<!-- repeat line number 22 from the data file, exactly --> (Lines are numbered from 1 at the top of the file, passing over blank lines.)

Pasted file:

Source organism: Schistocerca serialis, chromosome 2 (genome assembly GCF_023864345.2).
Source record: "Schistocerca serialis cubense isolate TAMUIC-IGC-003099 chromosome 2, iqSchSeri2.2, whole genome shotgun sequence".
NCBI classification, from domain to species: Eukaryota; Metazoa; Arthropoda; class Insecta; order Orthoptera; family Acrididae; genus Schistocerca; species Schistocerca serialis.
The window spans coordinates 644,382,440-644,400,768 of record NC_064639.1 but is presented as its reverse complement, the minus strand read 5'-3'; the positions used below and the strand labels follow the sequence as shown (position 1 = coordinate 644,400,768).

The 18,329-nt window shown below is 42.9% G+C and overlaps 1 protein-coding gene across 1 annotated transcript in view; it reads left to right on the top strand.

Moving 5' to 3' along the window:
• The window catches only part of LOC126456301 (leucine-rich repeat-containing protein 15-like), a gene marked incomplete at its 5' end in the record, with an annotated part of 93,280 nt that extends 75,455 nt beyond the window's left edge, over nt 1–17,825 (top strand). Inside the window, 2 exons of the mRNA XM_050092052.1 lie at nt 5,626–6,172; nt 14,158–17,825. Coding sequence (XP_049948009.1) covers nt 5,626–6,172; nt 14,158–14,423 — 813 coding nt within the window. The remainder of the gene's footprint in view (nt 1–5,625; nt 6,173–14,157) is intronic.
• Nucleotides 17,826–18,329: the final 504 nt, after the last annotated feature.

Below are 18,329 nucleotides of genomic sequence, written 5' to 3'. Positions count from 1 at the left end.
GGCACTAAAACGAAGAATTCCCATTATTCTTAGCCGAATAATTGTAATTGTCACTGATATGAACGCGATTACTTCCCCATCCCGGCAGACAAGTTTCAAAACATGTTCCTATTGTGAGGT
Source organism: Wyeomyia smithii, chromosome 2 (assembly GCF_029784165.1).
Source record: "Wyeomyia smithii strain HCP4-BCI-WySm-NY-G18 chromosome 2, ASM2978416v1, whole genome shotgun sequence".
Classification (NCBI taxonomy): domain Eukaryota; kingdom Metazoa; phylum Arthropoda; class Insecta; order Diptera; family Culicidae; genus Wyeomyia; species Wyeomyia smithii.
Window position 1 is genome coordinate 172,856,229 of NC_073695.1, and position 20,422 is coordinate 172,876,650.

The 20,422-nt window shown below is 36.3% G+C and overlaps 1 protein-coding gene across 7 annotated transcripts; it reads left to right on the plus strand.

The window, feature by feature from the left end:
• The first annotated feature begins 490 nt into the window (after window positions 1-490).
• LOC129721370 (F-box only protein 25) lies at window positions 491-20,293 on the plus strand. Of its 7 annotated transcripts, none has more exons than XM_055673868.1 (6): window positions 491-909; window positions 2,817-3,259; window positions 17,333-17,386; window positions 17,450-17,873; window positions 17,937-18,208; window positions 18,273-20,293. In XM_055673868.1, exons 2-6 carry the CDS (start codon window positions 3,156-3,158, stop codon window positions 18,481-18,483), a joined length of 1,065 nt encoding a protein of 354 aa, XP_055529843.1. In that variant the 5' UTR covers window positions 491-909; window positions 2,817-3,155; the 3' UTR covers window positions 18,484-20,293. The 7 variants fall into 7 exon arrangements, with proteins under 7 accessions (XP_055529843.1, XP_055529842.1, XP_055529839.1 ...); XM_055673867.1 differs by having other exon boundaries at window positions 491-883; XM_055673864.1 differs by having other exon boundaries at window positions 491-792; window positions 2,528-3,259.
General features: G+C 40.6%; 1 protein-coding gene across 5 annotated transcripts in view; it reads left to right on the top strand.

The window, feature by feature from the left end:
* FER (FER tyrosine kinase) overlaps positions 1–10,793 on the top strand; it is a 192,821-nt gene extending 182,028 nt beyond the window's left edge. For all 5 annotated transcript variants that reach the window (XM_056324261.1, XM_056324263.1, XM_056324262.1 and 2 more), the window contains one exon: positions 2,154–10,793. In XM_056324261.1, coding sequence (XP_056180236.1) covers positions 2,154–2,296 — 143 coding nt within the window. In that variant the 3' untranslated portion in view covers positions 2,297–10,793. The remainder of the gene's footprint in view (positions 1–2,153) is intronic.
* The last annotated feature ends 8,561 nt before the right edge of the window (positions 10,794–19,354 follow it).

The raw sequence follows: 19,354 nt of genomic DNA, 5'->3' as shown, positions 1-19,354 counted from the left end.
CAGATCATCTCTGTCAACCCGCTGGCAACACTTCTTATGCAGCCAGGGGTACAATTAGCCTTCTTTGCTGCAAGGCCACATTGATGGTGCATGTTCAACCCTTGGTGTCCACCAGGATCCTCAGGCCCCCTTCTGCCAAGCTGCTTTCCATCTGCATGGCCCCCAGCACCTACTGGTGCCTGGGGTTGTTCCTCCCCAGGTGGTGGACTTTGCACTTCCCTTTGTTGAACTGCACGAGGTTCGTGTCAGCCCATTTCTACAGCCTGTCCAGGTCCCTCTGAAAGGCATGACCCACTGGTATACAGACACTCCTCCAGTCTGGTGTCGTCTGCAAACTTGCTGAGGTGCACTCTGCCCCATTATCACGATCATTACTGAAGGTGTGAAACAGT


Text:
* The last annotated feature ends 8,561 nt before the right edge of the window (positions 10,794–19,354 follow it).